Arun has given many speeches about nonviolence in many countries. During his tour to Israel, he urged the Palestinians to resist Israeli occupation peacefully to assure their freedom. In August 2004, Gandhi proposed to the Palestinian Parliament a peaceful march of 50,000 refugees across the Jordan River to return to their homeland, and said MPs should lead the way. Gandhi also claimed that the fate of Palestinians is ten times worse than that of blacks in South African Apartheid. He asked: "What would happen? Maybe the Israeli army would shoot and kill several. They may kill 100. They may kill 200 men, women and children. And that would shock the world. The world will get up and say, 'What is going on?'."[9] Gandhi later said that Yasser Arafat was receptive to the march idea, but it became a moot point after Arafat's November 2004 death.[citation needed] On January 7, 2008, while writing for the Washington Post's On Faith blog, Gandhi wrote that "Jewish identity is locked into the holocaust experience," in which Jews "overplay . . . to the point that it begins to repulse friends...Apparently, in the modern world, so determined to live by the bomb, this is an alien concept. You don't befriend anyone, you dominate them. We have created a culture of violence (Israel and the Jews are the biggest players) and that Culture of Violence is eventually going to destroy humanity". Gandhi later apologized for his remarks, saying he had been talking about all Jews when he should have been talking about Israel's policies, but he ended up resigning from his Institute on January 25, 2008.

On October 12, 2009 Arun visited the Brunton Theatre in Musselburgh to talk to P7's from all over Eastlothian in Scotland.[citation needed] On November 11, 2009 Arun visited Chattanooga State Technical Community College in Chattanooga, TN to speak and spread his message of peace.[citation needed] On November 13, 2009 Arun visited Cleveland State Community College in Cleveland, TN to speak and spread his message of peace. On November 16, 2010 Arun visited The University of Wyoming in Laramie, WY to speak and spread his message of peace.[10]

On March 2, 2011, Arun Gandhi spoke at the East West Center on the campus of the University of Hawaii at Manoa, Honolulu, Hawaii. He spoke about Nonviolence: A Means for Social Change. On the same day he also spoke at Iolani School in Honolulu, on the subject of The Wisdom of Choosing Peace. On March 3, 2011, Arun Gandhi spoke at the University of Hawaii Architecture Building, in an event sponsored by the Spark Matsunaga Institute for Peace and Conflict Resolution in Honolulu, Hawaii. On March 4, 2011 spoke at the Pacific Buddhist Academy in Honolulu, Hawaii. He also spoke at the Hawaii State Capitol (public auditorium) on the subject of "The Power of Peace to Create a Culture of Human Rights in Hawaii and the World." This was part of the Human Rights Week, sponsored by the State of Hawaii. He also spoke at the Pioneer Plaza Club in downtown Honolulu on the subject of "Gandhian Peace (Nonviolence) A Pathway for Resolving Modern Day Conflict." On March 5, 2011 Arun visited The International Society for Krishna Consciousness Temple in Honolulu, HI to speak and spread his message of peace. He also spoke at To Ho No Hikari Church in Honolulu, in an event sponsored by Dr. Terry Shintani, on the subject of "The Way of Nonviolence Towards All Living Beings", and at the Hawaii Convention Center as part of the PAAAC Youth Conference. On March 6, 2011 Arun Gandhi spoke at Unity Church, Diamond Head, Honolulu on the subject of "Lessons I Learned With My Grandfather."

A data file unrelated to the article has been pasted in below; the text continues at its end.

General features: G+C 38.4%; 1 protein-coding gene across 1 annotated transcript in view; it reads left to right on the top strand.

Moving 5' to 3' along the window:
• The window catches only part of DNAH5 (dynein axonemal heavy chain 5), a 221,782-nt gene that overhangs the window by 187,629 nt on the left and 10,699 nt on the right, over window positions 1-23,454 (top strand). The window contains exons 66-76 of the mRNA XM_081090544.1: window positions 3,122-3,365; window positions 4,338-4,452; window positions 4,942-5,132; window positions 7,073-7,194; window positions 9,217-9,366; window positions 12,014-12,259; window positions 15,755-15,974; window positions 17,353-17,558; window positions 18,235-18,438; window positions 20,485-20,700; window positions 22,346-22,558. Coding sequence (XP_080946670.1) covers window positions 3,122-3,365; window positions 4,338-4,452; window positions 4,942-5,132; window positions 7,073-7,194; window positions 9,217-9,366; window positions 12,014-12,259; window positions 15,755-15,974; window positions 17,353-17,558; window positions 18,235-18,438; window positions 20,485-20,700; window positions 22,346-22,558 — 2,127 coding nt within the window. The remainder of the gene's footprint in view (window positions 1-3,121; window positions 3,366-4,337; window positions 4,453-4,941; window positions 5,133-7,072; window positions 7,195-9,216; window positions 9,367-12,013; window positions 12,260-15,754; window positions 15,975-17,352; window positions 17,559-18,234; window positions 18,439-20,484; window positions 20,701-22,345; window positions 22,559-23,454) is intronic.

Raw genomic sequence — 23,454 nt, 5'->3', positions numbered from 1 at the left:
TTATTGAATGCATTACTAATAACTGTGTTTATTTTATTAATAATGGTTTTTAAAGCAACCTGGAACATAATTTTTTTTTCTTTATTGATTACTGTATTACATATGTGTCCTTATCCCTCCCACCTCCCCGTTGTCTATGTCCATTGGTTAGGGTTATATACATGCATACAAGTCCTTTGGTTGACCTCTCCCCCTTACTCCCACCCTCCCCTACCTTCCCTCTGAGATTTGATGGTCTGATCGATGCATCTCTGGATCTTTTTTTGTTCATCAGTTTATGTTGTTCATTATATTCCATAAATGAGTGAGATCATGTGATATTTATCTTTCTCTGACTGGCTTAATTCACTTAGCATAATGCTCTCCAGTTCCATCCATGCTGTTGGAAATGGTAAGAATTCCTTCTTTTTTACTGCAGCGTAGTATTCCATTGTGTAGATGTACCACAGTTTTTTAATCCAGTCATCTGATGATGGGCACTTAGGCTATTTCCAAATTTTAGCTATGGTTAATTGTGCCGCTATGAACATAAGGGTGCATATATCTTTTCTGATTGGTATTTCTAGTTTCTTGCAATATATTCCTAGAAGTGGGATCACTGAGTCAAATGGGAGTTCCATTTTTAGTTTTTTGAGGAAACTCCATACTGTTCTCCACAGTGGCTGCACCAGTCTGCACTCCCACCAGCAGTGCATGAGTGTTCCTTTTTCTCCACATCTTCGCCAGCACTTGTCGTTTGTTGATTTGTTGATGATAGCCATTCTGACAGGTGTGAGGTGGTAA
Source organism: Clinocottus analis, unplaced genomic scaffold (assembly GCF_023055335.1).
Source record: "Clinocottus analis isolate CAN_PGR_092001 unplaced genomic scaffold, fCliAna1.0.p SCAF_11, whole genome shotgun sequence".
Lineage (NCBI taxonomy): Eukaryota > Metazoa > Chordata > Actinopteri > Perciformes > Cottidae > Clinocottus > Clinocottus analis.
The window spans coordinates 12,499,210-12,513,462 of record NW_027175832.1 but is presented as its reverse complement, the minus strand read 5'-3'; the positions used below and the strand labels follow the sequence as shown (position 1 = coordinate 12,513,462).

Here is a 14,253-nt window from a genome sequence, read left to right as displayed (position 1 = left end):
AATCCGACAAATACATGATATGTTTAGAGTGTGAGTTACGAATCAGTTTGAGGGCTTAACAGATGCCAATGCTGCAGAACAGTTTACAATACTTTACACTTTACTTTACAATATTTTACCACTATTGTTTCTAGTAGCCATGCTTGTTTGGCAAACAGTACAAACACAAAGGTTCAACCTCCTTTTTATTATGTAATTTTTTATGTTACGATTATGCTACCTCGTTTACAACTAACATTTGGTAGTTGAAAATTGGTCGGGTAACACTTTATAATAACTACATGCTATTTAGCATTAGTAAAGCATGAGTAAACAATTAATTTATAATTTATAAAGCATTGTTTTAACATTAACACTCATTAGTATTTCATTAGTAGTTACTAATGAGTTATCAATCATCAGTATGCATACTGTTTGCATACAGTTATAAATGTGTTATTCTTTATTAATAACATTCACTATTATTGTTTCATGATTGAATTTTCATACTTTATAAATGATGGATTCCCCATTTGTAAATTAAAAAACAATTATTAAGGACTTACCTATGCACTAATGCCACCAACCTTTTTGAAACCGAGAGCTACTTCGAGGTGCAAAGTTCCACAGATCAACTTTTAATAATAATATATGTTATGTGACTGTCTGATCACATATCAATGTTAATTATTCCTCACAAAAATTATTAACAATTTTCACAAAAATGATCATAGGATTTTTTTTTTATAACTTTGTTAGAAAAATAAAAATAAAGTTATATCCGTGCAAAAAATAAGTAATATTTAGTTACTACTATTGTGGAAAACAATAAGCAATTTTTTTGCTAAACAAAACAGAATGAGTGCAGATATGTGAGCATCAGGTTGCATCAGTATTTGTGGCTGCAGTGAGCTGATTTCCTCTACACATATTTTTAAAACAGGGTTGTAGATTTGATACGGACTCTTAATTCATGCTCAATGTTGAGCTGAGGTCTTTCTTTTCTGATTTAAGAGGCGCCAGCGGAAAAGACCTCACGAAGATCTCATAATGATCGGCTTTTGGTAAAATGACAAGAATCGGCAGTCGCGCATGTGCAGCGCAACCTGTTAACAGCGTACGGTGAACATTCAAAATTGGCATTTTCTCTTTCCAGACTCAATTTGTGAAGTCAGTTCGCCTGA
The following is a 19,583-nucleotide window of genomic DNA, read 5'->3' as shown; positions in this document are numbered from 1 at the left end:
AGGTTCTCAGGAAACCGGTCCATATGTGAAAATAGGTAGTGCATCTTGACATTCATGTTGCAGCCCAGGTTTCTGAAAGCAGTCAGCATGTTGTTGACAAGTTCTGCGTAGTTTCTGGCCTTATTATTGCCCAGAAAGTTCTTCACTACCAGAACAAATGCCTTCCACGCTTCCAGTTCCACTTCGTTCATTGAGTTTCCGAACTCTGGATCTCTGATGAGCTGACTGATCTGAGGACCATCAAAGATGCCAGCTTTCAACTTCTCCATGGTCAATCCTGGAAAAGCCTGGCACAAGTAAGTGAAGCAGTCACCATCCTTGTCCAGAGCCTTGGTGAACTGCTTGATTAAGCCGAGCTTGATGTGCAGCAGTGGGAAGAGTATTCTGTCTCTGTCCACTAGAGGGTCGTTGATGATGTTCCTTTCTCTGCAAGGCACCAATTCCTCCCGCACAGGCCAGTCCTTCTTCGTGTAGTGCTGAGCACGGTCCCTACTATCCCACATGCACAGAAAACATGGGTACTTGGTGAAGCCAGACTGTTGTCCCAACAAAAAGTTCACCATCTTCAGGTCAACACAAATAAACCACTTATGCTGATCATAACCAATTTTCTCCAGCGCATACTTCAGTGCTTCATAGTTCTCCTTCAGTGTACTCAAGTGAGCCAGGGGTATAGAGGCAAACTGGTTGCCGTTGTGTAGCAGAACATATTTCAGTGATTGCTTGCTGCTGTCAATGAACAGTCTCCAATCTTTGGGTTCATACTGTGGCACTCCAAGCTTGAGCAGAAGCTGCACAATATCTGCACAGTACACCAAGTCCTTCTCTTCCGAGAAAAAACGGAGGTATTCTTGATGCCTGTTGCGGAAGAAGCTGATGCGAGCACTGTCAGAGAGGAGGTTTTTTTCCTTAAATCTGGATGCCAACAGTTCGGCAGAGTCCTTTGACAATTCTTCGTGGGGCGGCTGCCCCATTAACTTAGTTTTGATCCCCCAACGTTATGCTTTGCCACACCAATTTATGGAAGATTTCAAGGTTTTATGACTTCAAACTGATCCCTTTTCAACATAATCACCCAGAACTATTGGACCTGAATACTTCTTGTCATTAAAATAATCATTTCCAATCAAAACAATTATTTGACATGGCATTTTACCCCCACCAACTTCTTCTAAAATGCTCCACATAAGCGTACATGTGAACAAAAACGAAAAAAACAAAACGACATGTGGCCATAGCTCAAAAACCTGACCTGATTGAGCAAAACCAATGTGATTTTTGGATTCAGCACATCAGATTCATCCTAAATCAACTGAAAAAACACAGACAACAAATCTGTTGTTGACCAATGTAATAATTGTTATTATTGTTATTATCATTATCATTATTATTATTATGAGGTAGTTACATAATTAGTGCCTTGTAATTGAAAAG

Arun Gandhi's 2011 tour of Honolulu was sponsored by Barbara Altemus of the We Are One Foundation and by the Gandhian International Institute for Peace. Arun Gandhi is featured in “THE CALLING: Heal Ourselves Heal our Planet” a Documentary Film in Production created by Barbara Altemus, directed by Oscar-nominated William Gazecki.

On March 23, 2012, Arun Gandhi was the keynote speaker at the first annual Engaging Peace Conference at Arcadia University in Glenside, PA.

Quotations[edit]

We want to create world peace. But peace is not merely the absence of war. There is so much internal strife and that prejudice feeds into the national aspect. We have to change ourselves if we want to change the world.[11]

See also[edit]

References[edit]

  1. ^ Arun Gandhi reaches beyond Hindu religious traditions
  2. ^ "Notable Signers". Humanism and Its Aspirations. American Humanist Association. Retrieved September 28, 2012. 
  3. ^ Housden, R. (1999) Sacred America: The emerging spirit of the people. Simon & Schuster. p 201.
  4. ^ Morrissey, M.M. (2003) New Thought: A Practical Spirituality. Penguin.
  5. ^ Salisbury University press release, July 17, 2007.
  6. ^ Salisbury University press release: Dr. Arun Gandhi Speaks on Nonviolence November 12, October 23, 2007.
  7. ^ [1], September 12, 2008
  8. ^ Gandhi Institute for Nonviolence Relocates to University of Rochester, June 1, 2007 press release, University of Rochester.
  9. ^ March home, urges Gandhi grandson, August 31, 2004.
  10. ^ http://www.uwyo.edu/uw/news/2010/10/uw-social-justice-research-center-hosts-gandhis-grandson-nov.-16.html
  11. ^ Arun Gandhi held briefly, The Hindu, Feb 27, 2008

External links[edit]